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Tips for Movers and Returners

Middle Temple’s Talent Retention Working Group is working towards putting on some events to support returners & movers, which will cover the key areas set out below. In the interim, we have put together a list of resources and tips for you, which is by no means definitive and we hope will act as a springboard for your own researches. We will update this periodically, to add more content.  Please do check the website for updates.

Securing Tenancy / Jobhunting

  • Take advantage of opportunities to develop your job/ tenancy-hunting skills, whether through formal training, mentoring, or less formal assistance.
  • Areas for reflection and potential development include CV writing, interview techniques (possibly including mock interviews), psychometric testing (see practice tests at, and returner mini-pupillages, if available.
  • There is a technique to completing competency-based application forms and interviews, and able candidates can sell themselves short if they fail to focus their applications and interview responses on the relevant criteria.
  • Working in short- to medium-term roles in solicitors’ firms may be a good steppingstone back into independent practice at the Bar or a rewarding long-term change in direction.
  • Advertised job vacancies and tenancies:
  • Opportunities at the employed Bar:
    • Government Legal Service
    • CPS
    • Bank of England Legal Department
    • Pensions Regulator
    • CMA
    • Other regulators, such as: the FCA, PRA, the General Medical Counsel, the Nursing and Midwifery Regulator.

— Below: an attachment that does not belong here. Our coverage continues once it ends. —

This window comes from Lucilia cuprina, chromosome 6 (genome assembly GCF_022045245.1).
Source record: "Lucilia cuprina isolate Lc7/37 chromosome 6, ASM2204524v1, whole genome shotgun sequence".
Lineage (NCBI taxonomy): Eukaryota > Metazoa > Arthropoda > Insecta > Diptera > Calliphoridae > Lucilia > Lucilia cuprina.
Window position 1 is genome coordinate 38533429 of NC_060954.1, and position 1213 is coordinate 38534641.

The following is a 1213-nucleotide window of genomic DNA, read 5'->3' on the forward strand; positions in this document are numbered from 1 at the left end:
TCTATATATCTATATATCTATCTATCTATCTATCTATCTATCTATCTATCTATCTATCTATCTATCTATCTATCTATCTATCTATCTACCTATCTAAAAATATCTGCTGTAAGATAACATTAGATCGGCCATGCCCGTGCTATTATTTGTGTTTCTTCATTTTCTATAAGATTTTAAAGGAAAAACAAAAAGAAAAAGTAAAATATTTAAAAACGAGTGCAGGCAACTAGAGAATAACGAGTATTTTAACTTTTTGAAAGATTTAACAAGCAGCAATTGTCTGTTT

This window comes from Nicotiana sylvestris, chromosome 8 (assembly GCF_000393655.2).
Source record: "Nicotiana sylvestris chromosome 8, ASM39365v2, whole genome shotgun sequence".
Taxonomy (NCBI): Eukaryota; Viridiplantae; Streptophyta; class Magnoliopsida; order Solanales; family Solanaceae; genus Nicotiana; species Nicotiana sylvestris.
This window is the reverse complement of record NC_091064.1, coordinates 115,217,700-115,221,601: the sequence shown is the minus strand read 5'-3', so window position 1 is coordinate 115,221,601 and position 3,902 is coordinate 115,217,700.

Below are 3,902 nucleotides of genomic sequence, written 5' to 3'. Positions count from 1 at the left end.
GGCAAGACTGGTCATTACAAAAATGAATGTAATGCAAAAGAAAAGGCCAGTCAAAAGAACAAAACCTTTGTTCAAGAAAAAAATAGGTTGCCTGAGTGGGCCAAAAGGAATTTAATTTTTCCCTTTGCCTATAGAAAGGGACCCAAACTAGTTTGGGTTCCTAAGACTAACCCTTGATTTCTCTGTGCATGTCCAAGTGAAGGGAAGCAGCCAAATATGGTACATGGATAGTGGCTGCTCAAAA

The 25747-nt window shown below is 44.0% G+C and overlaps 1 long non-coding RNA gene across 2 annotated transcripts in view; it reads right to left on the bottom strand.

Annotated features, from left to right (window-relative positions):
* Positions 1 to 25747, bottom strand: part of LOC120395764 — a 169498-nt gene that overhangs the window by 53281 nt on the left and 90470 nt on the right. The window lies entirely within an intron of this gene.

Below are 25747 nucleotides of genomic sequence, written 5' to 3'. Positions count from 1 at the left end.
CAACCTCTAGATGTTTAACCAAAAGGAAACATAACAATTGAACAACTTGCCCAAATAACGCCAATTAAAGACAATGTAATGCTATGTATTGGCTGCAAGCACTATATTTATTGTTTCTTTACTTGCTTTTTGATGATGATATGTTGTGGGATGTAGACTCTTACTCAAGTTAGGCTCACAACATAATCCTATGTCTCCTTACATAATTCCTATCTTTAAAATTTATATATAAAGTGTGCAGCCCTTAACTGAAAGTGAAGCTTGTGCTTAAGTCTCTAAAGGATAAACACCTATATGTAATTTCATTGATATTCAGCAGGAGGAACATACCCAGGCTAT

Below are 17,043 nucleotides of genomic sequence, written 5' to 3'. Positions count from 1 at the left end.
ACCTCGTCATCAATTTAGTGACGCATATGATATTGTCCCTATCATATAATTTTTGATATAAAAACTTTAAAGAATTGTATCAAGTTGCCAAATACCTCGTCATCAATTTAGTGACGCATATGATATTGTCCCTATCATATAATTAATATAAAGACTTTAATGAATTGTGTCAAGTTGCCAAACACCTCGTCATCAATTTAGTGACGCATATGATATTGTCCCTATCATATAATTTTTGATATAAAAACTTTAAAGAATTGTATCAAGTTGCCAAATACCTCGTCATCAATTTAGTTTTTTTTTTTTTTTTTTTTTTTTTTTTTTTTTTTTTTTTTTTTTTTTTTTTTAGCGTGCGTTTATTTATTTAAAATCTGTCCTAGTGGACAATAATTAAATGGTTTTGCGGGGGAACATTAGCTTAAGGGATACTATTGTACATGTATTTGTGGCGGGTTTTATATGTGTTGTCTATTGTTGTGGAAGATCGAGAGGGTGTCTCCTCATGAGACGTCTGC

• Guardian Jobs: Most charities / third sector organisations post their legal jobs here; many jobs advertised for solicitors can in fact be done by barristers, but bear in mind possible supervision requirements if under three years call. 
    • Totally Legal posts hundreds of jobs for a wide range of sectors where you can set specific job searches for suitable job opportunities.
    • LinkedIn also posts hundreds of jobs for a wide range of sectors where you can set specific job searches for suitable job opportunities and get updates/messages on new jobs.
    • Note that the recruitment process for government jobs, regulators, the Bank of England, etc, can involve very particular and involved processes where people are assessed based on “success profiles”. As with competency-based recruitment processes more generally, it is important to learn the language and familiarise yourself with the process to ensure you demonstrate that you meet the specified criteria. Once you learn the method, this can be easier than a normal interview. Remember that, where appropriate, you can use non-legal experiences to demonstrate your skills and success profiles. As such, this approach can open up opportunity to those who may have been out of practice or are coming from different disciplines.
  • Recruitment consultants or coaches may be of assistance. Some suggestions below, with no endorsement intended:


Practice Development

  • Work closely with your clerks to formulate a strategy for developing or repositioning your practice. Take advantages of opportunities for practice review in Chambers whenever they arise. Fully participate in chambers marketing events (social events with solicitors, seminars, etc). Depending on your stage of practice, actively seeking out devilling work or junior briefs may be an effective way of (re-)building knowledge and confidence and growing your network of clients.
  • For those at the employed Bar, join & follow BACFI.